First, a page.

Local theater troup breathes life into a dysfunctional family in ‘Gamma Rays’
MIDDLEBURY — Middlebury Actors Workshop’s fall production is an intensely lyrical American play, Paul Zindel’s Pulitzer Prize-winning “The Effect of Gamma Rays on Man-in-the-Moon Marigolds.” Despite that sci-fi sounding title taken from the name of a science fair project, the play is about a New York family caught in poverty and despair.
The mother, Beatrice (played by Mary Wheeler) is widowed, narcissistic and violently resentful of the bad hand she has been dealt by the world. She is raising her two daughters in a space once occupied by her father, a vegetable peddler, and the only man she has ever respected. Beatrice vents her frustration and self-loathing on her daughters, Ruth (Francesca Blanchard), who struggles with mental illness and epilepsy, and Tillie (Vera Escaja-Heiss).
Only Tillie has a lifeline that may save her from the family’s dysfunctional vortex. Her science teacher Mr. Goodman has awakened her to the wonders of the universe and her own cosmic existence. Encouraged, Tillie vows to enter and win the school’s science fair. Mr. Goodman provides her with irradiated flower seeds, which she grows to monitor their ability to survive the atom’s invisible assault. (Playwright Zindel, who grew up in a difficult family in Staten Island, was himself a high school chemistry teacher in the town where the play is set.)
To win the prize, Tillie must surpass not only the grisly cat skeleton project of her rival, Janice Vickery (Chenoah Small), but must withstand the undermining derision of her mother and sister. You will be rooting for her, against all odds.
Among all the extravagant speeches and lyrical monologues, keep an eye on the one character who never speaks a single word, Nanny (Patti Smith), the elderly boarder. Nanny gets no respect from Beatrice, who regards her as little more than a paycheck. But Smith’s expressive face and body language make it clear in every moment she is onstage that Nanny is alive inside and doesn’t miss a trick. Smith’s embodiment of old age, the grace and authenticity of movements despite the constraints of stiffness and disability, are one of the visual pleasures of the show.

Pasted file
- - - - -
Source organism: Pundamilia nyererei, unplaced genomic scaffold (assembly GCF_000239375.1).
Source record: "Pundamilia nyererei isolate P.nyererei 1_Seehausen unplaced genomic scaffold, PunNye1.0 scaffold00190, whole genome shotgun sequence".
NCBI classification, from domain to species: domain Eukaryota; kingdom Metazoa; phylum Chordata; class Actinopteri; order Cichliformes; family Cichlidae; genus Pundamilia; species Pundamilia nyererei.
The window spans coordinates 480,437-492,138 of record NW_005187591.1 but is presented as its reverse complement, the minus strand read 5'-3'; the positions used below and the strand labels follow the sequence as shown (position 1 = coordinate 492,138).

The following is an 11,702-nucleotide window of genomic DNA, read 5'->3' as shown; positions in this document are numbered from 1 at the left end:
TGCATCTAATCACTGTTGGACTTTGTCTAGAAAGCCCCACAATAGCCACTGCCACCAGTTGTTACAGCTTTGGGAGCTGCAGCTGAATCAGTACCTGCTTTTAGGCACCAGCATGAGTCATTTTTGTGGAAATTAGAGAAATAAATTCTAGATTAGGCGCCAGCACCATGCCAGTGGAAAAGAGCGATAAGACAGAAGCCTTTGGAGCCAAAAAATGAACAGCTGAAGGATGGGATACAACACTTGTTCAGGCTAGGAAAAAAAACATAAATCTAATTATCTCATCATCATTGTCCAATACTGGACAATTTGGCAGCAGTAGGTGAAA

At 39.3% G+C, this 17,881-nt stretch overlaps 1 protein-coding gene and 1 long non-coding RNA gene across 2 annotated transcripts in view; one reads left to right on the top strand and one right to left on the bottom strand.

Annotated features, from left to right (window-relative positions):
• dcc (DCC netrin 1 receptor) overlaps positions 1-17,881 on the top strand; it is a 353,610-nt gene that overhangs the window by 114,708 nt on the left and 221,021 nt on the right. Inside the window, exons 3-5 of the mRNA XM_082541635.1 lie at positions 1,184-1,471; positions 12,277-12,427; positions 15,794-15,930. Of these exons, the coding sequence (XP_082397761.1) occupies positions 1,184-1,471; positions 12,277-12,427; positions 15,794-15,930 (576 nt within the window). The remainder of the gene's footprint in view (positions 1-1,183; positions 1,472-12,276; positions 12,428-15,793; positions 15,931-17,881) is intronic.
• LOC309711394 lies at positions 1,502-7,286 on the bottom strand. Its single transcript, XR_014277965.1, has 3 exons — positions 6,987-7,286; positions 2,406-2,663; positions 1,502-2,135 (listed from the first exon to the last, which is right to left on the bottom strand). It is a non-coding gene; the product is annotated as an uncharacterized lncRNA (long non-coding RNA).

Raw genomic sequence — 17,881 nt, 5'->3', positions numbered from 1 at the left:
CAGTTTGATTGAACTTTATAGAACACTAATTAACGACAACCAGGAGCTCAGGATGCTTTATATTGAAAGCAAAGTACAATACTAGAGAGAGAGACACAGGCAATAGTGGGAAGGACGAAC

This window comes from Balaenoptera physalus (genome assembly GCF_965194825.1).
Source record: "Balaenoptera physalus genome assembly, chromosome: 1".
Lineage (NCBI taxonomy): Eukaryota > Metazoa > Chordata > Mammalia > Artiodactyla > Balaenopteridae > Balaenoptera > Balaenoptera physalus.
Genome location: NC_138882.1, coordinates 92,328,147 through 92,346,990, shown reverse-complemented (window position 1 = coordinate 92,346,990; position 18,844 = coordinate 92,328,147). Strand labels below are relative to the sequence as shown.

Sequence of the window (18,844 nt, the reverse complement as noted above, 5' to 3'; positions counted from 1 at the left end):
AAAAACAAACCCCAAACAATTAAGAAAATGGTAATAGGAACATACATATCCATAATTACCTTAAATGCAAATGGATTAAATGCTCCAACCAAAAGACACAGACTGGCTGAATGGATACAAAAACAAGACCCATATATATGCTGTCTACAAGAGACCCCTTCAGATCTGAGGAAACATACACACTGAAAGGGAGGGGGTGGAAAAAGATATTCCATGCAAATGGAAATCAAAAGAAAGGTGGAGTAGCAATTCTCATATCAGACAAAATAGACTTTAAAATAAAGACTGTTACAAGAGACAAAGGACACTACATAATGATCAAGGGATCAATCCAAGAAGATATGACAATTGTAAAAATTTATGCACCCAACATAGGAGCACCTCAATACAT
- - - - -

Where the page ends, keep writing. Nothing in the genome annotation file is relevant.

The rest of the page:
In a world where most entertainment is delivered to glowing screens large and small, live theater is still something special. We are fortunate to have so much of it, and the finest kind, in Middlebury. When Paul Newman adapted this Pulitzer Prize-winning play to the big screen, he needed a cast of 16 plus extras. MAW and director Ethan Bowen, with only five talented women, one adorable rabbit, and Richard Robson’s stark geometric set, has created a memorable show that should not be missed.
Tickets can be purchased for $22 at Town Hall Theater box office in Middlebury, or call 382-9222, or visit the THT site at www.townhalltheater.org/calendar-and-tickets. There will be five performances: this Friday and Saturday, at 7:30 p.m., Sunday, Oct. 25, at 2 p.m., and Thursday and Friday, Oct. 29 and 30, at 7:30 p.m.
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“The Effect of Gamma Rays on Man-In-The-Moon Marigolds,” by Paul Zindel. At Middlebury’s Town Hall Theater, Oct. 23, 24, 25, 29 and 30. Directed by Ethan Bowen.
Cast: Tillie, Vera Escaja-Heiss; Ruth, Francesca Blanchard; Beatrice, Mary Wheeler; Nanny, Patty Smith; Janice Vickery, Chenoah Small.
Design & Technical Staff: Stage Manager, Dora Greven; Asst. Stage Manager, Tom Noble; Scenic Design, Richard Robson; Costume Design, MaryKay Dempewolf; Lighting Design, Matthew Stone; Sound Design, Sam Hurlburt; Set Construction, Raph Worrick; Properties, Kate Tilton and Gwen Zwickel; Graphic Design, Chris Murray; Program Design, Jeff Olson.